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As property prices continue to recover, we are seeing more and more enquiries from existing and prospective clients regarding the options available under Self-Administered Pension Schemes. Most queries involve the investor spotting a property that is great value (in their opinion) and wondering how they could fund the purchase of this great investment via their pension fund.


I am sure that lots of these proposed investments will in time turn out to be great investments, however, there is the danger that a significant portion of them will not work out. I have a self-administered pension fund. I bought an apartment in Limerick in 2007 through the pension fund. I used significant pension contributions along with debt from one of the main Irish banks. I still have this pension property investment, so I know what I’m talking about!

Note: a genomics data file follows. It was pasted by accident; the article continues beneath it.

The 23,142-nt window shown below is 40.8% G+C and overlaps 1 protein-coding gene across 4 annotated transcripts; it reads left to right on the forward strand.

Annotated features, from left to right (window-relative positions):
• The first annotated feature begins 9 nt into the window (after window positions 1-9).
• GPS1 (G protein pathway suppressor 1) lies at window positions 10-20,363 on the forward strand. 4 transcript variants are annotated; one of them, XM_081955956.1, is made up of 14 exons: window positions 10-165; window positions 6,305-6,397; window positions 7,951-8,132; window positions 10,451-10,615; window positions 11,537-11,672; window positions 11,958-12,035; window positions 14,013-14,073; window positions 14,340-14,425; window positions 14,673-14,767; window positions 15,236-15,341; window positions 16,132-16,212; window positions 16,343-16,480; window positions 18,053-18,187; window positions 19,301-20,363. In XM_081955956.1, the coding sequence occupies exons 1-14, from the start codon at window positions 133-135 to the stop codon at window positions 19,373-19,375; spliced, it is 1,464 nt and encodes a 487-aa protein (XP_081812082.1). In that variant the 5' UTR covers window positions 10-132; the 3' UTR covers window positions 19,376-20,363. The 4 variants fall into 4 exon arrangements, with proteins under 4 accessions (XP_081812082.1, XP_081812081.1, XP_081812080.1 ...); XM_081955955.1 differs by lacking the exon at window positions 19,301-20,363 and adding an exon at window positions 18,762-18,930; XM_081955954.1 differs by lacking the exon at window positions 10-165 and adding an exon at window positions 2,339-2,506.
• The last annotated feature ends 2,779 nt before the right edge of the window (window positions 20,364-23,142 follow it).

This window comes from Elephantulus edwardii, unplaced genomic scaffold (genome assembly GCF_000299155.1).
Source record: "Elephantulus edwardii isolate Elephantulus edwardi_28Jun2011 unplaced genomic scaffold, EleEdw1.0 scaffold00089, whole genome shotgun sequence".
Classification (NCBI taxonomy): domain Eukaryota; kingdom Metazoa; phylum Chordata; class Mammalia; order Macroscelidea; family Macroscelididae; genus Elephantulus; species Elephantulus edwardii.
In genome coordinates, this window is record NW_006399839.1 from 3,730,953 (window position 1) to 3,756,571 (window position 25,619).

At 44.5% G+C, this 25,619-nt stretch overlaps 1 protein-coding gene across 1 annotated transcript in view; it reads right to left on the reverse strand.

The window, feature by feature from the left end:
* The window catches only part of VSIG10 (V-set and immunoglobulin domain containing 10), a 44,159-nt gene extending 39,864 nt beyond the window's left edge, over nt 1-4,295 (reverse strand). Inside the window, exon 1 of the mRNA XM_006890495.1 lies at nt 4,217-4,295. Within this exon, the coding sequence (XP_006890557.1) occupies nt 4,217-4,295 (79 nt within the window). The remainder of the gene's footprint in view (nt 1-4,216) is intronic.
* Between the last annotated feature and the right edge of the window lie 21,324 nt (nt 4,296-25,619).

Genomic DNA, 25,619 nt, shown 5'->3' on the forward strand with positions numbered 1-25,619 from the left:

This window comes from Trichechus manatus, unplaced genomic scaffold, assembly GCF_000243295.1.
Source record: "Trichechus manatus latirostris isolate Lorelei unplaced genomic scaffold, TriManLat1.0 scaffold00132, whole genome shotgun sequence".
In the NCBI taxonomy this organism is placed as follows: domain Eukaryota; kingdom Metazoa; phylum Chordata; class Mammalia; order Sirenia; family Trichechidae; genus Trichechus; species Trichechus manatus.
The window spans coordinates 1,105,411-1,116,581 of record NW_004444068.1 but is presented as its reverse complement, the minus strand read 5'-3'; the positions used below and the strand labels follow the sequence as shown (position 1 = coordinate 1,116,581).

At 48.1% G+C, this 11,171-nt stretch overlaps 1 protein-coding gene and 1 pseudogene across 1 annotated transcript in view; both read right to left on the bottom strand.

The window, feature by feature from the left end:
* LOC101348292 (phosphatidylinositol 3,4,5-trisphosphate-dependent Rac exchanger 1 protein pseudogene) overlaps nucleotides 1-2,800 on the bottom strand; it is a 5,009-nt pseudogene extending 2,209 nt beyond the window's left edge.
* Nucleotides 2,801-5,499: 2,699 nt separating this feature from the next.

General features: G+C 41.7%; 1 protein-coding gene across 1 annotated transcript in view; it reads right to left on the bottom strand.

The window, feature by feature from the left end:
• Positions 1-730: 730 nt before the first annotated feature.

This is my take on the pitfalls:


Arm’s Length Transactions

All purchases must be at arm’s length from the pension holder. That means you cannot purchase from a relative or a business associate. Furthermore, you cannot use the property yourself or for your business. A simple rule here is that, if you have to ask, the answer is “NO”!


Bank Lending is Nearly Impossible

Lots of banks were badly burned by these types of investments. This is because the bank cannot have recourse to the pension investor personally. So lots of people just walked away from these investments and the banks could not pursue them for the debts remaining. For this reason, it is exceptionally difficult (despite what anyone else might tell you!) to get lending for a pension fund. We have seen the best deals turned down as the banks are running scared from these types of deals. To be fair, I can see why this type of lending would not be attractive to any bank.


Pension Charges